DARA KHOSROWSHAHI, CEO of UBER, in conversation with John Thornhill at todays FT125 event at Clothworkers Hall, London on 22nd October 2018
Dara Khosrowshahi wants Uber to be the middleman for everything from shared rides to buses and subways © Jim Winslet/FT

Only a handful of global technology companies can claim a billion people use their products. But Uber wants to join the club.

Chief executive Dara Khosrowshahi said this week that the San Francisco company is aiming to reach 1bn active passengers, drivers and food delivery customers, compared to about 100m today. Two years ago, the company had just 40m passengers using its rides business.

But now, as Uber prepares for a blockbuster initial public offering next year, Mr Khosrowshahi is laying out an ambitious pitch for the future where the company becomes the middleman for everything from shared rides and electric bikes to public buses and subways.

“We want to invest very, very significantly in pool technology and mass transit, and we want to take that 100m to a billion,” he said at a Financial Times event in London on Monday.

Reaching 1bn people would put Uber in the realm of Google, Facebook and Tencent. Unlike those companies, Uber’s business model revolves around charging its users — but the company still loses billions of dollars every year.

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More than an unprofitable ride-hailing app

What effect increasing its reach by an order of magnitude will have on its ability to turn a profit is a question potential investors must weigh as they consider how much Uber is really worth. Bankers believe its IPO valuation could top $100bn — well above the $76bn the company was valued at in its last private funding round.

Uber’s much-anticipated listing could be the biggest of a generation of technology companies whose private valuations have swelled into the tens of billions of dollars thanks to a seemingly unending flow of capital from wealthy investors. Ride-hailing rivals Lyft and Didi Chuxing, as well as fellow US “decacorns” Airbnb, Pinterest and Palantir, are also reported to be considering going public in the next year or two.

Uber fundraising chart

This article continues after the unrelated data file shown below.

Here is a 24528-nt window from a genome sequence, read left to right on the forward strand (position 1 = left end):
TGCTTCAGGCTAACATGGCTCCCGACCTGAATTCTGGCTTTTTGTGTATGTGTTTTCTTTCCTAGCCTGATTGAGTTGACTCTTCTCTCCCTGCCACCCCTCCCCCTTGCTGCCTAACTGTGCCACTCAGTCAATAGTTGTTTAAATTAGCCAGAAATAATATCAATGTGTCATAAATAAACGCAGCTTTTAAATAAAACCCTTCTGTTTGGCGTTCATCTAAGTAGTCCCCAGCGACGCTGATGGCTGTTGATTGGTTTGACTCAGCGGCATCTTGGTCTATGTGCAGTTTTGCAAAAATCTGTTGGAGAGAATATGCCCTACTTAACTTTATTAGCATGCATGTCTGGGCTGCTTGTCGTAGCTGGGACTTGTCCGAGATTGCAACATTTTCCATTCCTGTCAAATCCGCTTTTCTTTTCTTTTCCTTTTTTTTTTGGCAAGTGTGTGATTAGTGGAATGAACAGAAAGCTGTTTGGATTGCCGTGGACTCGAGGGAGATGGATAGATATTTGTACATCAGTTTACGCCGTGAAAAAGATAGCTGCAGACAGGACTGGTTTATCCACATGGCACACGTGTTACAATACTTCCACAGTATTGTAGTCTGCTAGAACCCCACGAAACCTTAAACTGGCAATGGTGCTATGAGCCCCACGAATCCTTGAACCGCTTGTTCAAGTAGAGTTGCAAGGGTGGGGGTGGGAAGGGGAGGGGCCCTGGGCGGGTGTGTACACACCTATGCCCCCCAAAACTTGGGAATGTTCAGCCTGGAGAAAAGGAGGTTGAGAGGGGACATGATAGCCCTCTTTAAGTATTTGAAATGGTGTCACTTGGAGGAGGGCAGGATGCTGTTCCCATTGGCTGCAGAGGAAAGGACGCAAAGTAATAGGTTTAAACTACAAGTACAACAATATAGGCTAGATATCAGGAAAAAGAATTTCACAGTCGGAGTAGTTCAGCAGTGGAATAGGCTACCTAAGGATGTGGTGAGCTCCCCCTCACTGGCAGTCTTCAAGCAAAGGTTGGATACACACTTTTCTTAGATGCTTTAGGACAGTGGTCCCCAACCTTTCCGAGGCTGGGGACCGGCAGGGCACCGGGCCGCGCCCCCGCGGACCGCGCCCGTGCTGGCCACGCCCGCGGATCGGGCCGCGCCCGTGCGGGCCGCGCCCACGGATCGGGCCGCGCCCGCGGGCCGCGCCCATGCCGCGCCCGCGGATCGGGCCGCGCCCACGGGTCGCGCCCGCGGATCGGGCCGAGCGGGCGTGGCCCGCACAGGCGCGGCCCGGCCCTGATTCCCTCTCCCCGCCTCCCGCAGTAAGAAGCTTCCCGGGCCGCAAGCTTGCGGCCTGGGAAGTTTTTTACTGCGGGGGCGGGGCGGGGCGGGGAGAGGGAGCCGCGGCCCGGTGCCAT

For Uber and Mr Khosrowshahi, the key task ahead of the IPO is to show the company can be more than an unprofitable ride-hailing provider.

In its near decade of existence, Uber has burnt through billions of dollars in venture capital to build a car-booking business in more than 600 cities around the world. It has done so by heavily subsidising rides in markets where it competes with well-funded rivals, such as Lyft in the US and Ola in India.

The company reported a $4.5bn net loss in 2017, and its core rides business is still “a couple of years” away from profitability, Mr Khosrowshahi said at the FT event.

‘The Amazon of transportation’

But Uber’s aspirations — which will form a critical part of its pitch to public investors — extend well beyond car rides.

Mr Khosrowshahi describes this strategy as becoming “the Amazon of transportation”, emphasising the potential reach of Uber’s platform.

“If there’s one big goal for Uber it’s to replace car ownership,” he said.

Uber is already in the business of electric bike and scooter rentals, food delivery and freight booking. It will soon offer public transit tickets and rental cars through its app. It has longer-term bets on self-driving vehicles, short-range electric aircraft and delivery drones.

Mr Khosrowshahi says that rather than limiting Uber’s ambitions to matching passengers with drivers, it should aim for the entire $6tn global transportation market and beyond, into other sectors in need of on-demand labour. The company is testing a variety of projects that could one day lead to new businesses, including a short-term staffing pilot in Chicago.

The goal is to develop four or five multibillion-dollar revenue streams to keep Uber growing beyond the next three to five years.

The company points to its Uber Eats food delivery business as the model. The three-year-old unit is on track to exceed $6bn in annual gross sales — more than a tenth of Uber’s total gross bookings — and is growing at an annual rate of 200 per cent.

“Where is the next Eats?” Mr Khosrowshahi asked.

Finding a path to profitability

While the investments could have longer-term pay-offs, in the short term they will further delay Uber’s path to profitability. The company’s IPO filings will be another reminder to investors that it records no profits or free cash flow, and fuel the fundamental debate over whether its business model can ever work.

Mr Khosrowshahi is betting that by showing investors Uber is moving in the right direction, they will tolerate losses a while longer. To demonstrate this, he points to a metric that may be less familiar to some investors: contribution margin, or the proportion of revenue available to cover fixed costs.

In some mature markets, including parts of Europe and the US, the contribution margins of Uber’s rides and food delivery businesses are “getting more positive or getting less negative”, he said.

“We can show our investor base that it’s not a theory whether the model works. It’s working today,” he added. “If you plot the business three to five years forward, the contribution margins will be in a place where they can pay for overhead and then some.”

The strategy could help differentiate Uber from other lossmaking companies such as Spotify and Snap, which have stumbled since going public as investors wonder whether user growth can translate into profits.

Soon it will be up to investors to judge for themselves whether Uber should be valued as the cash-intensive car-booking business it is today, or the expansive on-demand platform it says it will become.

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